Health Care Cost Drivers
We talk about it all the time – what is really driving health care costs? Politicians on both sides of the aisle often take the easy route by simplifying this complex question. Let's dig deeper.
Familiar answers include:
- Failing health of Americans to which the solution is a company wellness plan.
- The rising costs of treatments for diseases – think of all the pharmaceuticals that exist today that didn’t 10 years ago and the rate at which prescriptions are used to treat disease.
- People are living longer…
While the familiar answers are all true and the solutions we employ are all valid, there must be other problems that are affecting our costs. So, I have been doing more research and have become a bit of a detective. The more we understand how health care works and what drives costs, the more opportunities we have to shape what happens in the future. I expect my list to grow over time, but for now, below are a few facts that may be new to you.
Medicare regulates the private market. What physicians don’t receive in reimbursements through Medicare, they must make up for someplace else. Enter private insurance. Where Medicare’s reimbursement rates are generally lower than private coverage reimbursements, and as our Baby Boomer generation continues to age, physicians’ patient loads are moving at a faster pace towards Medicare coverage. The physician must make up for the lack of reimbursement from Medicare by pressuring private insurance companies to reimburse more. The result is higher premiums and copays to the privately insured company and individual. (source: How Capitalism Will Save Us, Steve Forbes)
Relative Value Update Committee
Check out the Relative Value Scale Update Committee (RUC). For two decades, this committee, part of the American Medical Association, has been Medicare’s sole advisor on the value of physician services. Centers for Medicare and Medicaid (CMS) accepts the majority of the RUC’s recommendations “hook, line and sinker”. Why is this important? The RUC recommends to Medicare what primary care physicians and specialist get paid through Medicare reimbursements. More monetary value is given to specialists over those of primary care physicians. Incidentally, the majority of committee members are specialists.
If specialists are paid more and primary care physicians are paid less through Medicare, we find the following result: Primary care visits are shorter in length because physicians must see more patients to obtain the revenue necessary to continue a viable practice. Primary care providers cannot adequately assess patients in a shorter time frame and, therefore, refer patients to specialty care. Conversely, specialists are incented to over-treat patients. It certainly explains the rise in nurse practitioners at physician offices and convenience clinics. It is less expensive to employ a nurse practitioner to treat minor illnesses and injuries and refer patients to specialists when the care required is beyond the scope of his or her practice.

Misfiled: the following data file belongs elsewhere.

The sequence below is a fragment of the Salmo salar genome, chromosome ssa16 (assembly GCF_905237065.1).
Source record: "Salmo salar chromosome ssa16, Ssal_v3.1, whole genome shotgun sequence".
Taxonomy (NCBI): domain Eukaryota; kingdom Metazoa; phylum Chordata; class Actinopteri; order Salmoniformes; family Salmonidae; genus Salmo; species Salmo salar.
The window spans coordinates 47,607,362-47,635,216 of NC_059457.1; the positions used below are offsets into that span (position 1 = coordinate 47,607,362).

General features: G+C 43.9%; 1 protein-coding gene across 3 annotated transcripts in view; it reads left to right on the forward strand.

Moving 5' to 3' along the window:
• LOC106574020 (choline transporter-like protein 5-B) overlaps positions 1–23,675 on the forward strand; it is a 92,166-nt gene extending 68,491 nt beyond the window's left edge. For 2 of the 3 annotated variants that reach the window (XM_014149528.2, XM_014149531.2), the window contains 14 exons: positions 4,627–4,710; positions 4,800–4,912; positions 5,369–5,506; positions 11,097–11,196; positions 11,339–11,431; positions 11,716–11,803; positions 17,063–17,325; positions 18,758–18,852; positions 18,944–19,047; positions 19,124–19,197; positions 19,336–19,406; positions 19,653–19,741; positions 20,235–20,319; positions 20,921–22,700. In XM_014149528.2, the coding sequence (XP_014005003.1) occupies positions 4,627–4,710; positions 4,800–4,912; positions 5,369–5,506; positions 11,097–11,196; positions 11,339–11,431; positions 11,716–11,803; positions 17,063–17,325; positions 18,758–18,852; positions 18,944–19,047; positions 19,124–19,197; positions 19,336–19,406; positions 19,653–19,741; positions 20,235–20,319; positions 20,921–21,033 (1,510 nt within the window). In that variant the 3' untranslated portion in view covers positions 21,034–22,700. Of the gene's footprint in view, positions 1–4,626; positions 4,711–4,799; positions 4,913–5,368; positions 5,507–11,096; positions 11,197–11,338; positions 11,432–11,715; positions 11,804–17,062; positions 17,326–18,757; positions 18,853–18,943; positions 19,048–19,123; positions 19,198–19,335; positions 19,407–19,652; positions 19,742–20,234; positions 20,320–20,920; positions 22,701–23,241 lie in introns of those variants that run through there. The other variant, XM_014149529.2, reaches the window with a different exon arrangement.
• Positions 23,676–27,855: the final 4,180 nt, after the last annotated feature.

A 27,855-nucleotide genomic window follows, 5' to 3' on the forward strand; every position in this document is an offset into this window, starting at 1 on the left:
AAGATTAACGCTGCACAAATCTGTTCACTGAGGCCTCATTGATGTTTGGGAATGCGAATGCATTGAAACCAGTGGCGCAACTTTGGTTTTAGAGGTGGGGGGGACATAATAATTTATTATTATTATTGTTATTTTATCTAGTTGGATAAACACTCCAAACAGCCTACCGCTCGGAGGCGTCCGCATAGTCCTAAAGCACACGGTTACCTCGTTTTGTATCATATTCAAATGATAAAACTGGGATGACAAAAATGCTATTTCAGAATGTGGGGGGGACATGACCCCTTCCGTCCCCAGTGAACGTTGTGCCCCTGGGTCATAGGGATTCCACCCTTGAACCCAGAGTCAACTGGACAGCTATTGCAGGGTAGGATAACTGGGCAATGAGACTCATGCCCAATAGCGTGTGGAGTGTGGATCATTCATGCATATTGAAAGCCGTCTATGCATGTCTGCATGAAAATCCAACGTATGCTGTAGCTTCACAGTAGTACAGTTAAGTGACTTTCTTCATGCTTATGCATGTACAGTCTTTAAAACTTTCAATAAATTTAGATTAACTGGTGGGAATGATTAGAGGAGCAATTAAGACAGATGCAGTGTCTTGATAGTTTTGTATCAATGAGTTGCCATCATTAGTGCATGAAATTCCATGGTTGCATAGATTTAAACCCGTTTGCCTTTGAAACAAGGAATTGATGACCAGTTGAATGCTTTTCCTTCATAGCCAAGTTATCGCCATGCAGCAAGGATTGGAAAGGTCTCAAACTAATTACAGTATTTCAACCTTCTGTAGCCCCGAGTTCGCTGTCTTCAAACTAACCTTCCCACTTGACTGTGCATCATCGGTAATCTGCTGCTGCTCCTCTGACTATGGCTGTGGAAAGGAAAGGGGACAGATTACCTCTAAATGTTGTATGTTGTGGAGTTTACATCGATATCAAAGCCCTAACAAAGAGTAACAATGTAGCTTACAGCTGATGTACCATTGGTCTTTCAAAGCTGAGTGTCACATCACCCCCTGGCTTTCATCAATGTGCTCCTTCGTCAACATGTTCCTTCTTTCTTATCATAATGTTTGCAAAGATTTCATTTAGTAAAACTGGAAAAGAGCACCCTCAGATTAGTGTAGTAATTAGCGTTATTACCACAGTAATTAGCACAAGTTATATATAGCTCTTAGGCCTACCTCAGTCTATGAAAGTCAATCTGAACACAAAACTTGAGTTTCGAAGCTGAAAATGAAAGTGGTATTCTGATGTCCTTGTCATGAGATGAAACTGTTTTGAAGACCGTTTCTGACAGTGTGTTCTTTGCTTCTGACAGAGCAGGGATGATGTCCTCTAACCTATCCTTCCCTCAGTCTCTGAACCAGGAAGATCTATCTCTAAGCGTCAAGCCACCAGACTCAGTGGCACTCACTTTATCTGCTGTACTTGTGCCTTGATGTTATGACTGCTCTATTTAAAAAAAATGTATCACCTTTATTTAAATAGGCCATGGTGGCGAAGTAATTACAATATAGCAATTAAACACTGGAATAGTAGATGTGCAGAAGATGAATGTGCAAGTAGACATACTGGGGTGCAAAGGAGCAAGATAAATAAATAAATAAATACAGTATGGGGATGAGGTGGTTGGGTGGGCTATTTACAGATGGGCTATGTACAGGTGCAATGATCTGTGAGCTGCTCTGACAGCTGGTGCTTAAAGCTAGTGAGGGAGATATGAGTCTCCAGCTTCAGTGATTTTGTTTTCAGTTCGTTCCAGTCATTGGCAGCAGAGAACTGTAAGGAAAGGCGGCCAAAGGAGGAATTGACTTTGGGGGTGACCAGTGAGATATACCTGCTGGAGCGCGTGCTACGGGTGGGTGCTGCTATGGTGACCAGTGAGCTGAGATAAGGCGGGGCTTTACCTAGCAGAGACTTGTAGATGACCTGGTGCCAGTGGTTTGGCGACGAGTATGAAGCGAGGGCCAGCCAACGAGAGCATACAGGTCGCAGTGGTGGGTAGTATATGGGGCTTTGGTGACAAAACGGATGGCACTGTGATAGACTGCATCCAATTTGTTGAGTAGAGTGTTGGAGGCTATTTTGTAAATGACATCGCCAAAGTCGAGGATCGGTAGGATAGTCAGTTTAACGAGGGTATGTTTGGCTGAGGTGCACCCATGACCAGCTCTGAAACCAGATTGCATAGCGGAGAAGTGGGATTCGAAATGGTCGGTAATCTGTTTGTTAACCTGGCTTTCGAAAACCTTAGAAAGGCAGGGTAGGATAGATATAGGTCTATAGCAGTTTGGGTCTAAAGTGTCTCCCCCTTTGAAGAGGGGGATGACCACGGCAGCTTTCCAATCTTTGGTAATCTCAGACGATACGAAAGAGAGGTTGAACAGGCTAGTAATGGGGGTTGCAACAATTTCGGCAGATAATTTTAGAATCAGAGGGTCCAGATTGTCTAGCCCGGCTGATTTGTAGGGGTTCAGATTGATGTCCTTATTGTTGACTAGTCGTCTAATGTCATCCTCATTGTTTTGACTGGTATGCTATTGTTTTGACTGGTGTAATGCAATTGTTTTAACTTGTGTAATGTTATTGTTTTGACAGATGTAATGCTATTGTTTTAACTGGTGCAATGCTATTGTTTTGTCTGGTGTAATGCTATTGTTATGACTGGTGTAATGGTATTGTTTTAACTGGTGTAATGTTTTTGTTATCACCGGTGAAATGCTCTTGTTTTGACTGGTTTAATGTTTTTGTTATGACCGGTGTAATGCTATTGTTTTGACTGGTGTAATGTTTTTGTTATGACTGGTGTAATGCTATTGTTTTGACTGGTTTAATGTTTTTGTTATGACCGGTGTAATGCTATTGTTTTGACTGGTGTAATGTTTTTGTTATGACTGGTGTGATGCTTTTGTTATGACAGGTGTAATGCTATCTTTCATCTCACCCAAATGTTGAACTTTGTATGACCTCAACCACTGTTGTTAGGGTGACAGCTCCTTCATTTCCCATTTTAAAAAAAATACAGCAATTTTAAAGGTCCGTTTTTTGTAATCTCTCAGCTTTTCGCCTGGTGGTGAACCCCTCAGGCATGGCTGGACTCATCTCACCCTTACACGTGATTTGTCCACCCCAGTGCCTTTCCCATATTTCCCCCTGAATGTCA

Bottom line: Patients are exposed to greater risk and taxpayers, business owners, and individuals who purchase health insurance are exposed to higher and higher costs because greater utilization of specialists requires higher reimbursements of insurance carriers, both Medicare and private insurers. (source: “The Most Powerful Health Care Group You’ve Never Heard Of,” thehealthareblog.com, Brian Klepper and Paul Fischer)
Medical Malpractice Insurance
Just recently, the Missouri Supreme Court overturned a decision to cap medical malpractice awards at $350,000. The cap was part of a 2005 tort reform package that passed in the Missouri General Assembly. With the cap gone, insurance underwriters may have no choice but to increase the cost of malpractice insurance to physicians. Underwriters are conservative in nature; they safeguard an insurance company’s finances and seek to earn revenue for their companies. With the cap eliminated, the expectation is that malpractice insurance will rise. If malpractice insurance costs rise for physicians, we can be sure to see an increase in our health care premiums as a result. Primary care physicians will have to balance the increase in reimbursements with a growing patient load to help cover a rise in overhead. (source: West Newsmagazine, August 29, 2012) Shorter primary physician visits could feed into more specialist referrals.
These are a few cost drivers. I am sure that I have only begun to scratch the surface. When we start delving into the factors that determine what our providers are paid or what they have to pay, we begin to truly understand how these factors affect us, the consumer. There are solutions to our health care cost crisis in these details. These factors need to be brought into the health care reform discussion to bring about meaningful, actual change that can positively affect everyone.